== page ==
Motorcycle accident claim
There are over a million people traveling by motorcycle in Great Britain, and though motorcyclists are involved in far less accidents than other road users, it is all too apparent that when a collision does take place, the injuries suffered are usually more severe, and fatalities are far more likely – that is why specialist legal advice must be sought when bringing a personal injury motorcycle accident claim in order to seek compensation for losses, expenses and injuries as a motorcyclist after a motorbike accident.
Under the Highway Code motorcyclists are specifically recognised as ‘vulnerable road users’, however, it is clear that other road users still do not pay enough attention, and that traveling on a fast and agile two-wheeler amongst other traffic still represents a disproportionate risk to motorcyclists, considering that year on year statistics show that even though motorcyclists usually make up only around 1% of all road users, they are involved in around 20% of road traffic accidents meaning a high risk of suffering a motorcycle accident injury.
Motorcyclists are particularly at risk of being injured in an accident, as their body is more at risk to a direct impact as you are not protected by an external structure, meaning that motorcycle accident injuries are usually more severe, making motorbike accident claims more complex, and motorbike injury compensation, and therefore motorcycle claims generally, a serious issue for insurers and solicitors alike. A motorbike injury claim will be vigorously defended by an insurer if the see any weakness on the part of a solicitor.
The risk of sustaining severe injuries and permanent debilitating conditions is very high, with around 2% of accidents leading to fatalities, overall, the most recent UK Government statistics show that out of over 13’000 annual incidents involving motorcyclists, nearly 300 involved fatalities, over 4000 suffered serious injuries, and nearly 9000 suffered slight injuries.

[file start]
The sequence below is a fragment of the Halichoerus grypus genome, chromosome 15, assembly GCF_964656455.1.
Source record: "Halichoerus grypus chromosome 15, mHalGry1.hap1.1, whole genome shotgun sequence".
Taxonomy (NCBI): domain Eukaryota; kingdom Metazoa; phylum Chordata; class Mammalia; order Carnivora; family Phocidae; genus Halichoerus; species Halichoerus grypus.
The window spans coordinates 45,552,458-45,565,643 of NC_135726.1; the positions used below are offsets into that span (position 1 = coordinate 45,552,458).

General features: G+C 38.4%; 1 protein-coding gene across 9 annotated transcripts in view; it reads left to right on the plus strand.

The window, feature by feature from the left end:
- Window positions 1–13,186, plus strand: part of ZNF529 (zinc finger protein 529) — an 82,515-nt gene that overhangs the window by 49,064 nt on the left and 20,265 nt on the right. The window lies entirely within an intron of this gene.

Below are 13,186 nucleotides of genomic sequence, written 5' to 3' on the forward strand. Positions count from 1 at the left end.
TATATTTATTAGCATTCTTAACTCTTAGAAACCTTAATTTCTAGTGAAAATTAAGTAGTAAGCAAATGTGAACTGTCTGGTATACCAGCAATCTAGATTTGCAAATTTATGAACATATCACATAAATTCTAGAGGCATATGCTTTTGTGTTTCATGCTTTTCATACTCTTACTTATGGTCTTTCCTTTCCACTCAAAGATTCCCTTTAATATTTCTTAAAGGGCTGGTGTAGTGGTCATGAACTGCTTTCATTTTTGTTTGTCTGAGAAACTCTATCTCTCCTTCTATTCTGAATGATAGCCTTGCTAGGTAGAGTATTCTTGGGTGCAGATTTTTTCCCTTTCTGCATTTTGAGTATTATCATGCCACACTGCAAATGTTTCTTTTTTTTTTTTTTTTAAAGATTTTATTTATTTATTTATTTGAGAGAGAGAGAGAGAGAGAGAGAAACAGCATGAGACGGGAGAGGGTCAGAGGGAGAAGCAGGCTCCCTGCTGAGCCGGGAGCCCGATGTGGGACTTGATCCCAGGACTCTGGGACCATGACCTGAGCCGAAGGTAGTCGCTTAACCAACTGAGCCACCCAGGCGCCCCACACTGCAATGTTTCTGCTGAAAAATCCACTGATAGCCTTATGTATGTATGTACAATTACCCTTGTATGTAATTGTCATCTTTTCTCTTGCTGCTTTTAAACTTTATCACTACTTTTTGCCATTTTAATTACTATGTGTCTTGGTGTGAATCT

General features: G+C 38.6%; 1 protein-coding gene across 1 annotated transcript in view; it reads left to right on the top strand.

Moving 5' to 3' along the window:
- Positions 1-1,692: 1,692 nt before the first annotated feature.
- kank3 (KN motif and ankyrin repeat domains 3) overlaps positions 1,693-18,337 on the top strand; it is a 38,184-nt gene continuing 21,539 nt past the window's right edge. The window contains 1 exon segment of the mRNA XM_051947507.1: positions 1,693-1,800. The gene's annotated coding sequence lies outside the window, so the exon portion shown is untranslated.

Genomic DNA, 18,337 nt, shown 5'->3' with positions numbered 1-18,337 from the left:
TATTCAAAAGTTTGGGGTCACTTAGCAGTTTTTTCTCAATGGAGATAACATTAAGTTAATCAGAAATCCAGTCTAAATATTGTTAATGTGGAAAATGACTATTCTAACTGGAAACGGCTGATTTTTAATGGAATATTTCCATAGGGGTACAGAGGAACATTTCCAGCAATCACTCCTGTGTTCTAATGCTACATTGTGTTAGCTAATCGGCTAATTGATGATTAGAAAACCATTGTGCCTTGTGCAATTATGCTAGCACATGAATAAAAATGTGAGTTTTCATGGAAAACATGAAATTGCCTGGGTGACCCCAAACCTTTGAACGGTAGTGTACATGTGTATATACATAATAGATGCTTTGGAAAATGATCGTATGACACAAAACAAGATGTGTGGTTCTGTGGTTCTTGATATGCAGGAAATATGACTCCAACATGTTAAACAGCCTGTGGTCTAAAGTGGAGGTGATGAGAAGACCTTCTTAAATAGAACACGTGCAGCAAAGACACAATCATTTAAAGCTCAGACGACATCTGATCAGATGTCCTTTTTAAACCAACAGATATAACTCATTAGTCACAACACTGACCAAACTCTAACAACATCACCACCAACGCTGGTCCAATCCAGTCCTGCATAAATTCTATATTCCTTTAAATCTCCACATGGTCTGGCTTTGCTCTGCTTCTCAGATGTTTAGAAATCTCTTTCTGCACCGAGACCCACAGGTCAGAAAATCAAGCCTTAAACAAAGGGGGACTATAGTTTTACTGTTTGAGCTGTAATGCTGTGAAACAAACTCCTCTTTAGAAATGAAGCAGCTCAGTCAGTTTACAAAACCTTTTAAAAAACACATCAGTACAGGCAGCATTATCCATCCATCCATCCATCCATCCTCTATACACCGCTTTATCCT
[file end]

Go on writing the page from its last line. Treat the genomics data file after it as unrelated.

What are the most common types of motorcycle accident?
In contrast with car accident statistics, the numbers do not indicate that the age of a motorcyclist is a contributing factor, which could indicate that the skill of the motorcyclist does not correlate to the likelihood of an accident taking place, and that the key factor is actually the skills and wariness of other road users. The most common type of accident tends to be 1 car (around 63% of incidents) at a junction (around 35% of incidents), and the main contributory factors for both drivers and riders at fault being failing to look properly, failing to judge the other persons path or speed, undertaking a poor turn or manoeuvre, or being careless, reckless or in a hurry.
Motorcyclists know all too well that the (lack of) knowledge and skills of others, as well as poor road conditions and other factors can have an impact on your life, and that as a motorcyclist, the ramifications of being involved in a road traffic accident will likely be more severe and potentially life-threatening, causing life altering situations for both you as the motorcyclists and your families and friends.